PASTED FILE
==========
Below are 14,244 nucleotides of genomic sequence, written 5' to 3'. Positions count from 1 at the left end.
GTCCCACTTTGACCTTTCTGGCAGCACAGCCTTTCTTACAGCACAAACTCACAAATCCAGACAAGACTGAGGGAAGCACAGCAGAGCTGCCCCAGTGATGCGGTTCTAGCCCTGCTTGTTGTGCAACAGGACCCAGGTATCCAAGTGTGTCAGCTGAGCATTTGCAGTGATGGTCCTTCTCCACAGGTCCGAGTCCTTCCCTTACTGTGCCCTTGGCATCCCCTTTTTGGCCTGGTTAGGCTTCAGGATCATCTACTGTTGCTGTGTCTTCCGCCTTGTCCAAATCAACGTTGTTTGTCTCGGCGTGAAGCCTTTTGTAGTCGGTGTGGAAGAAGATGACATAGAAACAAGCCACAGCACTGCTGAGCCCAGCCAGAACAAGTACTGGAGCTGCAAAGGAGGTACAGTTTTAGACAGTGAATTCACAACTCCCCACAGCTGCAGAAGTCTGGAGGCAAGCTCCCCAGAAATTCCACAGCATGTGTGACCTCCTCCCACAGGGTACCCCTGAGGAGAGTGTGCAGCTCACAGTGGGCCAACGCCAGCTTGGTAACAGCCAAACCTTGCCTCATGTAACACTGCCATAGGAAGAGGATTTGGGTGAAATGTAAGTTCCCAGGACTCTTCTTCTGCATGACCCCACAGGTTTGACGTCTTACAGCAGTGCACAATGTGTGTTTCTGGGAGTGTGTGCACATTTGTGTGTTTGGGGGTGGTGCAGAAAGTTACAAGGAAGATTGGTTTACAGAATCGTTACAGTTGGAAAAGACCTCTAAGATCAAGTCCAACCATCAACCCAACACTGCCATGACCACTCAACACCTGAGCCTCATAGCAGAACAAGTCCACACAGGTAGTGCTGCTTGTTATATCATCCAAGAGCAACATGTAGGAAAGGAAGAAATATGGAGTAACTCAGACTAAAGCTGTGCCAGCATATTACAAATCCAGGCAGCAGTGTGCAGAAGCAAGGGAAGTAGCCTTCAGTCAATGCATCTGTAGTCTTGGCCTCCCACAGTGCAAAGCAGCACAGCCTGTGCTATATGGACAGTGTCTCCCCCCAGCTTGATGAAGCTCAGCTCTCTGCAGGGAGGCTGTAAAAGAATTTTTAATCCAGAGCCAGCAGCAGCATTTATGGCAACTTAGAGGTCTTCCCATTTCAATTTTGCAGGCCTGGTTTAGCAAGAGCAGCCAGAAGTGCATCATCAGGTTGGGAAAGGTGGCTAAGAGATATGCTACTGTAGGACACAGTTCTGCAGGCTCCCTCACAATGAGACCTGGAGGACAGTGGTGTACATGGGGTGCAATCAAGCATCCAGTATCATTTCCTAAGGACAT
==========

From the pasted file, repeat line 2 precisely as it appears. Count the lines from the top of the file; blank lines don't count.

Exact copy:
GTCCCACTTTGACCTTTCTGGCAGCACAGCCTTTCTTACAGCACAAACTCACAAATCCAGACAAGACTGAGGGAAGCACAGCAGAGCTGCCCCAGTGATGCGGTTCTAGCCCTGCTTGTTGTGCAACAGGACCCAGGTATCCAAGTGTGTCAGCTGAGCATTTGCAGTGATGGTCCTTCTCCACAGGTCCGAGTCCTTCCCTTACTGTGCCCTTGGCATCCCCTTTTTGGCCTGGTTAGGCTTCAGGATCATCTACTGTTGCTGTGTCTTCCGCCTTGTCCAAATCAACGTTGTTTGTCTCGGCGTGAAGCCTTTTGTAGTCGGTGTGGAAGAAGATGACATAGAAACAAGCCACAGCACTGCTGAGCCCAGCCAGAACAAGTACTGGAGCTGCAAAGGAGGTACAGTTTTAGACAGTGAATTCACAACTCCCCACAGCTGCAGAAGTCTGGAGGCAAGCTCCCCAGAAATTCCACAGCATGTGTGACCTCCTCCCACAGGGTACCCCTGAGGAGAGTGTGCAGCTCACAGTGGGCCAACGCCAGCTTGGTAACAGCCAAACCTTGCCTCATGTAACACTGCCATAGGAAGAGGATTTGGGTGAAATGTAAGTTCCCAGGACTCTTCTTCTGCATGACCCCACAGGTTTGACGTCTTACAGCAGTGCACAATGTGTGTTTCTGGGAGTGTGTGCACATTTGTGTGTTTGGGGGTGGTGCAGAAAGTTACAAGGAAGATTGGTTTACAGAATCGTTACAGTTGGAAAAGACCTCTAAGATCAAGTCCAACCATCAACCCAACACTGCCATGACCACTCAACACCTGAGCCTCATAGCAGAACAAGTCCACACAGGTAGTGCTGCTTGTTATATCATCCAAGAGCAACATGTAGGAAAGGAAGAAATATGGAGTAACTCAGACTAAAGCTGTGCCAGCATATTACAAATCCAGGCAGCAGTGTGCAGAAGCAAGGGAAGTAGCCTTCAGTCAATGCATCTGTAGTCTTGGCCTCCCACAGTGCAAAGCAGCACAGCCTGTGCTATATGGACAGTGTCTCCCCCCAGCTTGATGAAGCTCAGCTCTCTGCAGGGAGGCTGTAAAAGAATTTTTAATCCAGAGCCAGCAGCAGCATTTATGGCAACTTAGAGGTCTTCCCATTTCAATTTTGCAGGCCTGGTTTAGCAAGAGCAGCCAGAAGTGCATCATCAGGTTGGGAAAGGTGGCTAAGAGATATGCTACTGTAGGACACAGTTCTGCAGGCTCCCTCACAATGAGACCTGGAGGACAGTGGTGTACATGGGGTGCAATCAAGCATCCAGTATCATTTCCTAAGGACAT